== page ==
The first attempt to launch the Chinese CZ-7A rocket failed during flight with an experimental telecommunications XJY-6 satellite onboard. The ill-fated flight took place on the 16th of March. It was already the third launch by a rocket from the CZ-7 family.

To give you a broader context I would like to write a few words about the naming convention of Chinese rockets. CZ is an abbreviation from Chang Zheng (长征) and refers to the Long March war campaign, a historical event from the beginnings of communist China. English sources name this launcher family as Long March or abbreviate it as LM. Under this name there are several rocket variants intended for placing different payloads into a range of orbits. The exact rocket configuration can be identified by the number and letter following the CZ abbreviation.

Does it sound complicated? Yes. But if you like to look into such details, then I recommend a very good comparison on the English Wikipedia page. With this reference list it is easier to check  and compare all technical issues.

Coming back to the main story. The rocket took off from the Wenchang Spacecraft Launch Site (文昌), the latest Chinese spaceport, built on the Hainan island on the most southern part of continental China. Due to this localization, the launching rockets can carry a heavier payload. Simply spoken, the closer a spaceport is located to the equator, the more support from the Earth’s spin can be transferred into the launcher capability, and by this increase the rocket’s capabilities. Thus, the Wenchang launch site will be soon used to launch heavy modules of the new space station, and in the longer perspective, to conduct future lunar missions.

CZ-7 in the basic configuration / CASC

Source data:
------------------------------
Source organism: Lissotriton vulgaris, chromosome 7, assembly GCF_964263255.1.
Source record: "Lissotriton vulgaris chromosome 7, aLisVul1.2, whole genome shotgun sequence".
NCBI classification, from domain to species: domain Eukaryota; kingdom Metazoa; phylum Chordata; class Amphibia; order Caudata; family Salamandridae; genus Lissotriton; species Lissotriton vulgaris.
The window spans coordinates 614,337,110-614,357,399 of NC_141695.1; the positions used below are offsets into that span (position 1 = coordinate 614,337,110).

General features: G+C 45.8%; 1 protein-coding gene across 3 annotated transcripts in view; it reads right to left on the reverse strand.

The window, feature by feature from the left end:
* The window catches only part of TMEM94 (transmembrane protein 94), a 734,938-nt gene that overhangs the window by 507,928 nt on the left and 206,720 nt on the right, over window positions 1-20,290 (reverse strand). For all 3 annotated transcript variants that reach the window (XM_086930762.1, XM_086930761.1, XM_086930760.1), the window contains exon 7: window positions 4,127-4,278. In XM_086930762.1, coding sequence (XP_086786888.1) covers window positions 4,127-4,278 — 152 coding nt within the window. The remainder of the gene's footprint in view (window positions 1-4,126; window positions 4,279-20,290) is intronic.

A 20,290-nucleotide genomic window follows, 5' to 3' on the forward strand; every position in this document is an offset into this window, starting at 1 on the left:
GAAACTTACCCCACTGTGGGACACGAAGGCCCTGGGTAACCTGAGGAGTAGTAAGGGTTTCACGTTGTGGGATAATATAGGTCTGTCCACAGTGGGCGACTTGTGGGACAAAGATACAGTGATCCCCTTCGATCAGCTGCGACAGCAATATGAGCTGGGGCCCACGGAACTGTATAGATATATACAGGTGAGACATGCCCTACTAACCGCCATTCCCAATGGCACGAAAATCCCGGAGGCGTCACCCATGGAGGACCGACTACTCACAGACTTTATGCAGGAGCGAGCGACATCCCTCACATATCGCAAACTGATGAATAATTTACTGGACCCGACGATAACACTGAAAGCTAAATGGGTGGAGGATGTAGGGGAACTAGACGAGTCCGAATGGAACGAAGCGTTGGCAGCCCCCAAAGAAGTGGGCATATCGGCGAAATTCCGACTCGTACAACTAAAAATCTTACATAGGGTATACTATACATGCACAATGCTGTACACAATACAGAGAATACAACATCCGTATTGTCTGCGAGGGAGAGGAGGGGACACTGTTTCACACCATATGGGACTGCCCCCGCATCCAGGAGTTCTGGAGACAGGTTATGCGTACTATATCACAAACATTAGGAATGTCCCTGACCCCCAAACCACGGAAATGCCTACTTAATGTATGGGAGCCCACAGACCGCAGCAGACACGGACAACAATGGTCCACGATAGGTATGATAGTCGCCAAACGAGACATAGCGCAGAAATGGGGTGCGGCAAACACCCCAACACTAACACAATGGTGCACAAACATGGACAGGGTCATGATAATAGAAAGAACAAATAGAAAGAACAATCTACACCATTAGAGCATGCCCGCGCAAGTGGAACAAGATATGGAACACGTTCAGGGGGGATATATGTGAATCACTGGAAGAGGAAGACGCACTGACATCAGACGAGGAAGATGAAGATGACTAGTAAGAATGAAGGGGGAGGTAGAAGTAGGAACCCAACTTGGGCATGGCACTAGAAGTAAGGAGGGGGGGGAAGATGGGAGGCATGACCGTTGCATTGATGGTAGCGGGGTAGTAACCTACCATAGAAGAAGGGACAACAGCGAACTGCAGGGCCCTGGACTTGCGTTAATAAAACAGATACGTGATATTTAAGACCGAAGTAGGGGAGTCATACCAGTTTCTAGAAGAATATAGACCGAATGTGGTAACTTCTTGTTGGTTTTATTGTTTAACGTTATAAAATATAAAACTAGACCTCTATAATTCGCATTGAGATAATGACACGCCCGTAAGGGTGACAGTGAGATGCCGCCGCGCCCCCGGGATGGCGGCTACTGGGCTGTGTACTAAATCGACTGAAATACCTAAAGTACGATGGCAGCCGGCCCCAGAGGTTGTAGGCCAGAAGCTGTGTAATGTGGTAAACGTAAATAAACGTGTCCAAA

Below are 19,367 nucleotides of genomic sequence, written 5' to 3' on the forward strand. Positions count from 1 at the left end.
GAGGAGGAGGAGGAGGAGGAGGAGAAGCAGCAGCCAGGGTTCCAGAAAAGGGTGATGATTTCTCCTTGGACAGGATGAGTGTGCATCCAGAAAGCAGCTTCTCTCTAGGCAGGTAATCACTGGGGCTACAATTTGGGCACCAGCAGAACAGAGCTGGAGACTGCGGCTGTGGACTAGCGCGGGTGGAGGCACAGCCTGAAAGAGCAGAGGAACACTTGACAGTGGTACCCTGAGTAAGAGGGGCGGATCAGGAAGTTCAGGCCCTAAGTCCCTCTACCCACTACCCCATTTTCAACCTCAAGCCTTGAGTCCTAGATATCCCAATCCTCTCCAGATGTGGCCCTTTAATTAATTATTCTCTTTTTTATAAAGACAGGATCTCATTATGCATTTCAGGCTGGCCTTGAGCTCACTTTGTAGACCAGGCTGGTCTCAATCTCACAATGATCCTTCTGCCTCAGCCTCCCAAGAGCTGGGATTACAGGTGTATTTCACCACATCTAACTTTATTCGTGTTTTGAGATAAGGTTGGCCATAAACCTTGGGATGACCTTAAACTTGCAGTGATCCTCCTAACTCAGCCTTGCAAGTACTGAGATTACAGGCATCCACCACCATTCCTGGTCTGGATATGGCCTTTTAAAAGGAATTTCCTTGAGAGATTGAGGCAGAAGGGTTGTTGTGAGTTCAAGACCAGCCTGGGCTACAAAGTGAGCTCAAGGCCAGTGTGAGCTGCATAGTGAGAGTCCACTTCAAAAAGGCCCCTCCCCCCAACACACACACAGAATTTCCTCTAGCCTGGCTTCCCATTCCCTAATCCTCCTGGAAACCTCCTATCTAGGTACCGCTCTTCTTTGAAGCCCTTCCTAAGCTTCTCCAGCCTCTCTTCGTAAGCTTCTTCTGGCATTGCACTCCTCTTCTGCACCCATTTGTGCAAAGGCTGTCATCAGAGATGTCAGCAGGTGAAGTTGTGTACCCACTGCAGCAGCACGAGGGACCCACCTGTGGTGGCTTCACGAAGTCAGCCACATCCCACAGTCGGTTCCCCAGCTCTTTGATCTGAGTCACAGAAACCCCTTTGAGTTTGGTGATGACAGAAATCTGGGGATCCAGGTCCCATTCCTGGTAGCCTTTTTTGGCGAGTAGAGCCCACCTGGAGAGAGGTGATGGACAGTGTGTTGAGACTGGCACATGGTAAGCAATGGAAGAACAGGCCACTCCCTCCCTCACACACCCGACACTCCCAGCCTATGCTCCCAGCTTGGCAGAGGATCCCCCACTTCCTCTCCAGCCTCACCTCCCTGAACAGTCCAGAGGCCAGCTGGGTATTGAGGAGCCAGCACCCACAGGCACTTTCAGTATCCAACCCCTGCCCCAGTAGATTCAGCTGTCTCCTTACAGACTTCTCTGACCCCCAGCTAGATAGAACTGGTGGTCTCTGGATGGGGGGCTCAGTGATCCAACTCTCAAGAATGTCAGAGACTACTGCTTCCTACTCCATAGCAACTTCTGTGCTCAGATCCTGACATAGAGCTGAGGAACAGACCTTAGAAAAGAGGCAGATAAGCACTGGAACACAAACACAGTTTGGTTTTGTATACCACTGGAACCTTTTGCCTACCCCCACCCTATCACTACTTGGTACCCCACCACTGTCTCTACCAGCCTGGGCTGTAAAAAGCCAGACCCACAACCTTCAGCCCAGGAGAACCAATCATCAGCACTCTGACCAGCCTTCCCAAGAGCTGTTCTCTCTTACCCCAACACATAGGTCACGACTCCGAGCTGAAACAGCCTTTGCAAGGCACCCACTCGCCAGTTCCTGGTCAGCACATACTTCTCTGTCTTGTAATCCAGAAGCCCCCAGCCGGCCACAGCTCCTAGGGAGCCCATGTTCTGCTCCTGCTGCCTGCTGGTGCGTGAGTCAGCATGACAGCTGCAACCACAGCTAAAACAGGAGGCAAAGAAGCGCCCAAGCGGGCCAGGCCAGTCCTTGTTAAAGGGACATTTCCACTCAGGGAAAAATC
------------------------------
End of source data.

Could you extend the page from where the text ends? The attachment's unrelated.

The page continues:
The Chang Zheng 7 launch vehicle

In the basic configuration the CZ-7 is intended to meet the demands of the Chinese human spaceflight programme. In its inaugural launch in June 2016, also from Wenchang, the rocket carried a resized dummy capsule of the new Chinese crewed spacecraft.

A image snap of the new chinese capsule from CCTV footage

During its second flight in April 2017, it launched the first mission of the uncrewed Tianzhou (天舟) logistic spacecraft. The Tianzhou-1 mission performed the first on-orbit fuel transfer to Tiangong 2, a small experimental space station module. It was a critical experiment, which will allow the planned future space station to keep a stable low Earth orbit. This is required as trace particles from the Earth’s atmosphere can still slow, and in effect deorbit any spacecraft at low altitudes.
In the future, Tianzhou vehicles will provide not only fuel, but also hardware and supplies for the new space station, similar as the Russians did it with their Progress spacecraft from the end of the seventies.

The maiden launch of the rocket in the CZ-7A configuration was to carry a payload called Xin Jishu Yanzheng 6 (XJY-6), meaning… “new technologies verification satellite” in English. Do not ask for more details, as they are not present in the open access section of the web. Or at least they should not be there. (I still looked for it!)